# Computing $\int \frac{{x}~{\cos^{-1}(x)}}{\sqrt{1-{x^2}}}~\mathrm{d}x$.

I've just begun to learn integration which makes me a little nervous! Here's a question I'm having a problem with.

Also my first time trying to use LaTeX. I apologise for any discrepancies.

Compute: $$\int \frac{{x}~{\cos^{-1}(x)}}{\sqrt{1-{x^2}}}~\mathrm{d}x$$

Here's what I did:

Substitute $u = \cos^{-1}(x)$. So, $-~\mathrm{d}u = \frac{1}{\sqrt{1-x^2}}~\mathrm{d}x$. Also, I think it's also correct (please correct me if not) that $x = \cos(u)$. This could be my mistake.

$$= -\int u~\cos(u)~\mathrm{d}u$$

Using integration by parts for $f(x) = u$, $f'(x) = 1$, $g'(x) = \cos(u)$ and $g(x) = \sin(u)$,

$$= -~(u~\sin(u) - \int \sin(u)~\mathrm{d}u)$$ $$= -~u~\sin(u) - \cos(u) + C$$

Substituing back,

$$-~\cos^{-1}(x)~\sin(\cos^{-1}(x)) - \cos(\cos^{-1}(x)) + C$$

I understand integration by parts could've been applied directly in the very beginning. But my first instinct when I solved was this. Is it in any way incorrect? I appreciate your time.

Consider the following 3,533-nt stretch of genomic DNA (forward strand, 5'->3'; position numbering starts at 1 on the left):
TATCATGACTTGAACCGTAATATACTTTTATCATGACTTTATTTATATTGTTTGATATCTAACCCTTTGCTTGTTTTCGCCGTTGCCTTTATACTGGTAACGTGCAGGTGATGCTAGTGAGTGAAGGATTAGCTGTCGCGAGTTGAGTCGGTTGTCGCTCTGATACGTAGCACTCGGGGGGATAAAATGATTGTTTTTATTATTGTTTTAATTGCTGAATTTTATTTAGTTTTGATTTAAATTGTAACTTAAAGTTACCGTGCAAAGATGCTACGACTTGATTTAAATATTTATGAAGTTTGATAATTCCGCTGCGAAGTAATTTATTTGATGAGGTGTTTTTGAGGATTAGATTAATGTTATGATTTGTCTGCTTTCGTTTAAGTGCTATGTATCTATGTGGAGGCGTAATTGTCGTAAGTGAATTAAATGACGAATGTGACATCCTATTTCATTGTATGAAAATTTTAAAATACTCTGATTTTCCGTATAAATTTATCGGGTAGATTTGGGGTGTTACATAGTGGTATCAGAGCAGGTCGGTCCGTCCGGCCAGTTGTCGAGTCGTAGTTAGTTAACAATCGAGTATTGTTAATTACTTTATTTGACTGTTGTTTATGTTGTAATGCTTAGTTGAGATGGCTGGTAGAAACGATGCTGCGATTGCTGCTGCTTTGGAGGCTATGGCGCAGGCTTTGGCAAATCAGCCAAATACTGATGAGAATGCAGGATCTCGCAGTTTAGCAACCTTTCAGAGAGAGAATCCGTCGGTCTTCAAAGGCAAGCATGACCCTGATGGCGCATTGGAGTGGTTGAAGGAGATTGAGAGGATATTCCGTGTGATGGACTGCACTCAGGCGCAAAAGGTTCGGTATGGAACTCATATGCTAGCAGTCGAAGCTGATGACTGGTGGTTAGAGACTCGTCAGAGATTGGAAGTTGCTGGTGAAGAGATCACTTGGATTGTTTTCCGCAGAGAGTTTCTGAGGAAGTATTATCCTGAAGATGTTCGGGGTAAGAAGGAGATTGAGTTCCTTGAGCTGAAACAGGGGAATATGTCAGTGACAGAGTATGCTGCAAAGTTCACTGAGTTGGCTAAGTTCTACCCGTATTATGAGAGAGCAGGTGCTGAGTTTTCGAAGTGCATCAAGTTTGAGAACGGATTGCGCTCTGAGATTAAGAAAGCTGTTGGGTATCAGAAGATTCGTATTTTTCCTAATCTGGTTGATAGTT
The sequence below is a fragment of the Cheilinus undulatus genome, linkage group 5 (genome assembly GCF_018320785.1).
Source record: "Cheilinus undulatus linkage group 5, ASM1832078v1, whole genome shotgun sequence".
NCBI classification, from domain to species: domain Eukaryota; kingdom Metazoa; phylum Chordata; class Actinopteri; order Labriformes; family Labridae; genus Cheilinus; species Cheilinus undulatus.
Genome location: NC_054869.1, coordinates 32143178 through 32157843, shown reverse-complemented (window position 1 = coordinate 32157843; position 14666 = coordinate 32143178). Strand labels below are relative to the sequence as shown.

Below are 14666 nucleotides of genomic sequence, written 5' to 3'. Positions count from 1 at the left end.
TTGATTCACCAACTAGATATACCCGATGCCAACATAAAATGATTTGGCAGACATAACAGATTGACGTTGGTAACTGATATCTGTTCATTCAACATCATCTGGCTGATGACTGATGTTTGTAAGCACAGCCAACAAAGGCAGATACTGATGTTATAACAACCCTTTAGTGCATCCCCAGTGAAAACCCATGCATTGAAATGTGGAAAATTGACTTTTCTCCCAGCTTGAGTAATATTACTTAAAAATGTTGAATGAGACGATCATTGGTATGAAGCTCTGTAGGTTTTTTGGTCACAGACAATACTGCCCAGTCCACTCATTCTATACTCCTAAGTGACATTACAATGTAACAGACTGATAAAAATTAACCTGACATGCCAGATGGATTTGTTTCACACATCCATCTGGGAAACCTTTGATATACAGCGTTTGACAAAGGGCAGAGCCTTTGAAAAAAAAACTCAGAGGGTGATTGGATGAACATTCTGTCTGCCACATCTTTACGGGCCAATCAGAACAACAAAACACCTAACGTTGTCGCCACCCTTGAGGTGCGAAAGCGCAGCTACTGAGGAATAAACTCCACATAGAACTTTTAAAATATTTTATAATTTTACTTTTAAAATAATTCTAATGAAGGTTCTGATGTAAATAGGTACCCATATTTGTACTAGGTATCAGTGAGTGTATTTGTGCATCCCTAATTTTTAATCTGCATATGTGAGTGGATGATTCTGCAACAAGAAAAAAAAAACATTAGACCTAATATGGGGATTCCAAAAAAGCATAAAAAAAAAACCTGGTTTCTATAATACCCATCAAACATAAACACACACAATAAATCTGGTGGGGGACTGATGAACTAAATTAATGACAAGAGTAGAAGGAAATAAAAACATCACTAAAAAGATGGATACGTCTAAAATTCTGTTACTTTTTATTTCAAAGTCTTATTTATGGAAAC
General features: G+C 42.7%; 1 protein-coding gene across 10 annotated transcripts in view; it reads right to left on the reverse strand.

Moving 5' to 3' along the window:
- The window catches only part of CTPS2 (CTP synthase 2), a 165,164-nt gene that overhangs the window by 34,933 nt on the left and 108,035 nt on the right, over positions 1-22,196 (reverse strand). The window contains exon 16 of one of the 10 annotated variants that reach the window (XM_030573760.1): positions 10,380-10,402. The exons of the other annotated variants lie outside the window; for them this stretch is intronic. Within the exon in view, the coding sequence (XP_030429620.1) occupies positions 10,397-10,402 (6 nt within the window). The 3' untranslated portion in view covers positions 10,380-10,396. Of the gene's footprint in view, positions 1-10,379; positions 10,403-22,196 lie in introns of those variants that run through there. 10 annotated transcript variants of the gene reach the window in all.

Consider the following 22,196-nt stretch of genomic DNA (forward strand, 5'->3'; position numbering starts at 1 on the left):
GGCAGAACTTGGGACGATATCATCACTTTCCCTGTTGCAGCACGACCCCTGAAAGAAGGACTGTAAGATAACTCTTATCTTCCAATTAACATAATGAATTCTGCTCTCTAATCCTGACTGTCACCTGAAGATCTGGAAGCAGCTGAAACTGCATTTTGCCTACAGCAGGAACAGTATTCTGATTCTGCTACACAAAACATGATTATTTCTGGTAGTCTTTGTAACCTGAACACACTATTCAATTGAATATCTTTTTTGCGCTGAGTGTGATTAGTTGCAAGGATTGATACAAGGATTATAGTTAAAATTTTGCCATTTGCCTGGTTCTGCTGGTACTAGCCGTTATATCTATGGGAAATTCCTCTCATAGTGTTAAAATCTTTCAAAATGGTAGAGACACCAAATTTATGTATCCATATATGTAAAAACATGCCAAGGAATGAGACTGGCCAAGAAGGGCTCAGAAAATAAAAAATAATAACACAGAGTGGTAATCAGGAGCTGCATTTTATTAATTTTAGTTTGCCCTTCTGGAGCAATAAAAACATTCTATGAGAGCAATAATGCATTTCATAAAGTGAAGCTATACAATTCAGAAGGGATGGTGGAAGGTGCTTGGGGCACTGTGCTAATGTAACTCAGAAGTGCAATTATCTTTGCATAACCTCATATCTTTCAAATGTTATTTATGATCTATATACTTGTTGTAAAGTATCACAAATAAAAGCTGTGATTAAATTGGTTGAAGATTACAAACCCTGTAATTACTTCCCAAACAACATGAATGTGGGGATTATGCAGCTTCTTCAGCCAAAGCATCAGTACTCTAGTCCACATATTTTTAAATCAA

• write \cos for $\cos$ – Frank Vel Nov 10 '14 at 17:59
• Thanks for pointing that out @fvel. – Shreyas Nov 10 '14 at 18:02
• are you substituting $u$ in your $\sin(u)$ at the last step? – Frank Vel Nov 10 '14 at 18:03
• Ah, thanks for pointing that out too @fvel. Yes, in my work. Forgot to do that here! – Shreyas Nov 10 '14 at 18:05
• @Fly by Night A few days ago, yes. There's too much good content online! I still need tremendous amounts of practice though. Thanks for the encouragement! – Shreyas Nov 10 '14 at 18:17

Great work! The problem is just when you substitute back to $x$. Recall that $u = \cos^{-1}x$ and $x = \cos u$, so: $$\sin u = \sqrt{\sin^2 u} = \sqrt{1 - \cos^2 u} = \sqrt{1 - x^2}$$ Hence, we obtain: $$-u \sin u - \cos u + C = -(\cos^{-1}x)\sqrt{1 - x^2} - x + C$$